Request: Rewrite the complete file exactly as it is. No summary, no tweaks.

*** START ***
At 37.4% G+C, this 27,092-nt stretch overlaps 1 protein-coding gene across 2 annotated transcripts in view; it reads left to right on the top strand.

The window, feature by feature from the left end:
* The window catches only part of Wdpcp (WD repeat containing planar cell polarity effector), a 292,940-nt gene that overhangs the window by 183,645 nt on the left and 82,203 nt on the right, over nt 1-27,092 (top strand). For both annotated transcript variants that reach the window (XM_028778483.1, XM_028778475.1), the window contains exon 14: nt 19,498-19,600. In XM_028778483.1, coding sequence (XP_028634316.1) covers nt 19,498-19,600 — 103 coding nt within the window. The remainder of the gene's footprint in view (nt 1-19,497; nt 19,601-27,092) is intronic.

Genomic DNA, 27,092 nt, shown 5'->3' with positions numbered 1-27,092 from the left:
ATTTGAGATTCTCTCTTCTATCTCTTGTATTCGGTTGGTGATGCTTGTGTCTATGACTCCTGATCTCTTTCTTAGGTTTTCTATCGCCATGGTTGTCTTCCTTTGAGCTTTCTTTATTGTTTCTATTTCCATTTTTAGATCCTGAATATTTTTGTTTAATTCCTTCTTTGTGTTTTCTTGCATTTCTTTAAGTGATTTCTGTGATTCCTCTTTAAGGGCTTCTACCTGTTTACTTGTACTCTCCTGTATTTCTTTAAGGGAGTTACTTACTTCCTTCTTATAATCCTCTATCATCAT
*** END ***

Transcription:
At 37.4% G+C, this 27,092-nt stretch overlaps 1 protein-coding gene across 2 annotated transcripts in view; it reads left to right on the top strand.

The window, feature by feature from the left end:
* The window catches only part of Wdpcp (WD repeat containing planar cell polarity effector), a 292,940-nt gene that overhangs the window by 183,645 nt on the left and 82,203 nt on the right, over nt 1-27,092 (top strand). For both annotated transcript variants that reach the window (XM_028778483.1, XM_028778475.1), the window contains exon 14: nt 19,498-19,600. In XM_028778483.1, coding sequence (XP_028634316.1) covers nt 19,498-19,600 — 103 coding nt within the window. The remainder of the gene's footprint in view (nt 1-19,497; nt 19,601-27,092) is intronic.

Genomic DNA, 27,092 nt, shown 5'->3' with positions numbered 1-27,092 from the left:
ATTTGAGATTCTCTCTTCTATCTCTTGTATTCGGTTGGTGATGCTTGTGTCTATGACTCCTGATCTCTTTCTTAGGTTTTCTATCGCCATGGTTGTCTTCCTTTGAGCTTTCTTTATTGTTTCTATTTCCATTTTTAGATCCTGAATATTTTTGTTTAATTCCTTCTTTGTGTTTTCTTGCATTTCTTTAAGTGATTTCTGTGATTCCTCTTTAAGGGCTTCTACCTGTTTACTTGTACTCTCCTGTATTTCTTTAAGGGAGTTACTTACTTCCTTCTTATAATCCTCTATCATCAT